Florida Rule of Civil Procedure 1.525 states that “any party seeking a judgment taxing costs, attorneys’ fees, or both shall serve a motion no later than 30 days after filing of the judgment, including a judgment of dismissal, or the service of a notice of voluntary dismissal.”

In Hays v. Lawrence, 1 So. 3d 1176 (Fla. 5th DCA 2009), appellants filed a petition for administration, claiming, in part, that a handwritten document was the last will of the decedent. Appellants’ petition requested that the court admit the handwritten document to probate and appoint them as personal representatives of the estate. On the same day, appellants filed a declaration that the proceeding was adversary. The lower court issued a final order denying Appellants’ petition for administration and refusing to admit the handwritten document to probate.

Appellants’ attorneys filed a petition for order authorizing the payment of attorney’s fees and expenses pursuant to section 733.106(2), Fla. Stat. Appellees moved to strike the petition, arguing, in part, that the petition for fees and costs was untimely because it was filed seven months after the final order was entered instead of within thirty days as required by rule 1.525. The trial court granted the motion to strike.  The appellate court, in affirming the lower court, reasoned:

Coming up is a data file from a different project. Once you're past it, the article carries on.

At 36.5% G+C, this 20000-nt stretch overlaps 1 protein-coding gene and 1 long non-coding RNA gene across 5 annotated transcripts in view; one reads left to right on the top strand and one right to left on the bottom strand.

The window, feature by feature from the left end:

The central issue framed by the parties is whether the rules of civil procedure applied to the proceeding below. The resolution of this issue turns on whether the underlying dispute in probate court was an adversary proceeding. In a probate action, if the case is determined to be an adversary proceeding, it “shall be conducted similar to suits of a civil nature and the Florida Rules of Civil Procedure shall govern, including entry of defaults.” Fla. Prob. R. 5.025(d)(2).

For an excellent discussion on this topic, refer to the following article: Jon Scuderi, Esq. and Rebecca Y. Zung-Clough, Esq., Does Florida Rule of Civil Procedure 1.525 Apply to Probate and Trust Proceedings?  RPPTL ActionLine Winter 2009